Myers began: "Today, the most heralded hearings since Watergate ended with a thud. Chairman Fred Thompson admitted he's simply run out of material."
Senator Fred Thompson: "And I'm not going to have hearings just for the sake of having hearings."
Myers then listed what ABC and CBS avoided: "There were some high points: money laundering by Buddhist nuns, a businessman admitting that he gave $300,000 to buy access to President Clinton. And without this investigation the public might never have seen documents detailing sleep overs in the Lincoln bedroom or videotapes of the President with his arm around fundraiserss who have fled the country or are taking the Fifth."
Fred Wertheimer, President of Democracy 21: "These are the most important, most valuable hearings we've ever had in documenting the widespread corruption that exists in our campaign finance system."
Moving to the down side, Myers continued: "Still, after 70 witnesses, 1.2 million documents and spending $2.6 million dollars, the hearings fell well short of expectations, especially where it matters most: with voters."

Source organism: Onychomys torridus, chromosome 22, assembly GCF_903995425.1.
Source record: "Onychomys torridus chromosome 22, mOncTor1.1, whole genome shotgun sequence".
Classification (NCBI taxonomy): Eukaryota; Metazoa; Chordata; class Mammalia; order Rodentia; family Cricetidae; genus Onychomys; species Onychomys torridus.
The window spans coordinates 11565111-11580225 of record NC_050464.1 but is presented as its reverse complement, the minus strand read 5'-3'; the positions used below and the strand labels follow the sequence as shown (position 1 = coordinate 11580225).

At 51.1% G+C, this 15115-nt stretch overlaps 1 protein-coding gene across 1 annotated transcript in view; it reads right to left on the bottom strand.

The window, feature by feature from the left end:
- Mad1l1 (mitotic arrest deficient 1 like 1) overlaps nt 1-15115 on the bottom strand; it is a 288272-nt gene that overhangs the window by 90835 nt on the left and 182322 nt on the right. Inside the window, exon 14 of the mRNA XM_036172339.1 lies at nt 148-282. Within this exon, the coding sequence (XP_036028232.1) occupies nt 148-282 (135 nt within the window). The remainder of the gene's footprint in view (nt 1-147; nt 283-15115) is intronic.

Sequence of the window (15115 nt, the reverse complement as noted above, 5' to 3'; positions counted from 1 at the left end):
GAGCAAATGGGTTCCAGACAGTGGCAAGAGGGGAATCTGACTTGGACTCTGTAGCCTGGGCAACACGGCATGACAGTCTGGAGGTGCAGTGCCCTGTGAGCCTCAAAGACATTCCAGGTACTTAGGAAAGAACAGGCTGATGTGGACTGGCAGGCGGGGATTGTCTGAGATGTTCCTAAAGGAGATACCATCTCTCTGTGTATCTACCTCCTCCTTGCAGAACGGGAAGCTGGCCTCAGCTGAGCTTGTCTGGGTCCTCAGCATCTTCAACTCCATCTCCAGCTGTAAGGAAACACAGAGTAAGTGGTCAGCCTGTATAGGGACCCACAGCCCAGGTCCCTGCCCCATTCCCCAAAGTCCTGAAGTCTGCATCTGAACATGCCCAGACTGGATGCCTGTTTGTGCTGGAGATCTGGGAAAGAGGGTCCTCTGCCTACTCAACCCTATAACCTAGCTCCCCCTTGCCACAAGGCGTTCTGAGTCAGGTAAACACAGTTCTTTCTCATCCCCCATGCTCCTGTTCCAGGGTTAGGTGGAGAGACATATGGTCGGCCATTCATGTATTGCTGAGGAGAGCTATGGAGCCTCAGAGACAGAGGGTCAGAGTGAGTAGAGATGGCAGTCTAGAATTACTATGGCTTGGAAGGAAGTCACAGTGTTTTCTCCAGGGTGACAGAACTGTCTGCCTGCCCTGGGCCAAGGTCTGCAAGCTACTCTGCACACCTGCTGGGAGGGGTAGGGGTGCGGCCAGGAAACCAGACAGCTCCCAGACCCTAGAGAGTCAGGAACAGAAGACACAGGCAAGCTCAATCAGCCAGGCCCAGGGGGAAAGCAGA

Man on street: "I think it's a lot of ta-do about nothing."
Second man on street: "But I don't think you're going to ever take money out of politics."
Woman on street: "Have we ever really believed politicians, I mean really."
Myers then blamed lack of reform: "It didn't help that while Republicans railed about misdeeds of the Clinton Administration, their leaders opposed outlawing the huge contributions that helped create the scandal. And few believe these hearings will really fix anything."
Claibourne Darden, Atlanta pollster: "Well maybe brain dead would be a good way to put it if you really believe they're going to clean up the system on fundraising."
Myers concluded: "In fact, even some Republicans joined Democrats to bring the hearings to an end. Many fear that more horror stories might actually force the public to say enough is enough, let's fix the system, the same system that got every one of them elected."

cyberno2.gif (1451 bytes) Of course the public might have known more about the issues involved and illegalities committed if the networks had committed themselves to thorough coverage. Several examples from last week prove the lack of media interest in informing the public:

-- Blind to Clinton call eyewitness. Last Wednesday, October 29, the Senate committee heard from Richard Jenrette who recounted how President had personally called him, an activity the White House had refused to acknowledge. The committee also quizzed three White House lawyers about delays in the release of documents and the videotapes.